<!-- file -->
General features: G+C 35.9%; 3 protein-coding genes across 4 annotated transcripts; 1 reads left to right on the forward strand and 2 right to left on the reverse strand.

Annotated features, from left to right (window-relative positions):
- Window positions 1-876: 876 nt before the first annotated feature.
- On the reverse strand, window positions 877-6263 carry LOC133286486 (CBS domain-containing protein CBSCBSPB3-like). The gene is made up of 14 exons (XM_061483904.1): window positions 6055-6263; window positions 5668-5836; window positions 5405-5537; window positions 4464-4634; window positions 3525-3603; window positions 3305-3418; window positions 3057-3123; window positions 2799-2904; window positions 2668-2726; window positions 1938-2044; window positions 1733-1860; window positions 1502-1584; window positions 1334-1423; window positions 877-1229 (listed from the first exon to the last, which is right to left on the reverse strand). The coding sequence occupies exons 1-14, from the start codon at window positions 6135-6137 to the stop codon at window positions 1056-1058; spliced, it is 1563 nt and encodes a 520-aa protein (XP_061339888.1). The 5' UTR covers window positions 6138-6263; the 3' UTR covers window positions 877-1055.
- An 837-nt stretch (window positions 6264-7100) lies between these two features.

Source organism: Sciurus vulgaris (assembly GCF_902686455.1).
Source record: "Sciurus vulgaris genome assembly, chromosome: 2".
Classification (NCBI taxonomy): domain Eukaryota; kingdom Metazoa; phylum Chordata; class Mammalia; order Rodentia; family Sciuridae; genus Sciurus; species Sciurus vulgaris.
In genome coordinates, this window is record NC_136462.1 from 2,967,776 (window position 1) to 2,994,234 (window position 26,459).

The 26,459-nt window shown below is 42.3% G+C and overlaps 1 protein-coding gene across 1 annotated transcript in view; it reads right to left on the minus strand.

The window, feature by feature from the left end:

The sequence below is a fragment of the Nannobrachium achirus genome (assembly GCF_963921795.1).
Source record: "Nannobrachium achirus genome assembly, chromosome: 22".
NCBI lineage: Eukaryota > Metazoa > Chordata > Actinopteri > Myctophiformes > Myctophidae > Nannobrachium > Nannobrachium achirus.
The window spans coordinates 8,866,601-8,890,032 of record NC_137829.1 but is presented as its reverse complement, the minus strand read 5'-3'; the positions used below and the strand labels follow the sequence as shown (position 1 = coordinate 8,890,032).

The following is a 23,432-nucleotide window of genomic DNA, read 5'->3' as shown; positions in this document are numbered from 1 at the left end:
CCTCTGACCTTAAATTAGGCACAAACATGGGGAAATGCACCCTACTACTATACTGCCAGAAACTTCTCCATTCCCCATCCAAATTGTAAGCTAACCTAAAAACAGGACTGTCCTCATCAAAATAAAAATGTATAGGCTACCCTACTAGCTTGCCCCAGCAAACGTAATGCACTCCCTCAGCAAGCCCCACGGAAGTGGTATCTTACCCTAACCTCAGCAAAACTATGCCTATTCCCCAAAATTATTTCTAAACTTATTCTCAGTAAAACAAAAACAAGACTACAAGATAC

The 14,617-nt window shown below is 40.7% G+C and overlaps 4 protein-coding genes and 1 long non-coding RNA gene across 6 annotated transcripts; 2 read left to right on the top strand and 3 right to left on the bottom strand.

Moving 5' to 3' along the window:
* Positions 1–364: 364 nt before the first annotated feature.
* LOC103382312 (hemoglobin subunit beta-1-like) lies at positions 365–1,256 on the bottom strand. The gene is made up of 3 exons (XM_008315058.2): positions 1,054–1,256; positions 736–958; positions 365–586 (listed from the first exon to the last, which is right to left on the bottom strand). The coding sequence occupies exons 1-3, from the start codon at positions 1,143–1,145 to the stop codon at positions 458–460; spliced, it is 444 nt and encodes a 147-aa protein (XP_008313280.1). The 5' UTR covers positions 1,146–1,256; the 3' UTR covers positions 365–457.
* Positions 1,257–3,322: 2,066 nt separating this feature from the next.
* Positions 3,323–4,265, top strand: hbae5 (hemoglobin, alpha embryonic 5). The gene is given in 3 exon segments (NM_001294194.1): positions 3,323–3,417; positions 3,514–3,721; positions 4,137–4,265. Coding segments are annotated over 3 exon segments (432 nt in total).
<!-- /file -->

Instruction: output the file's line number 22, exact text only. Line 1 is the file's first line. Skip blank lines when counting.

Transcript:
* Positions 1,257–3,322: 2,066 nt separating this feature from the next.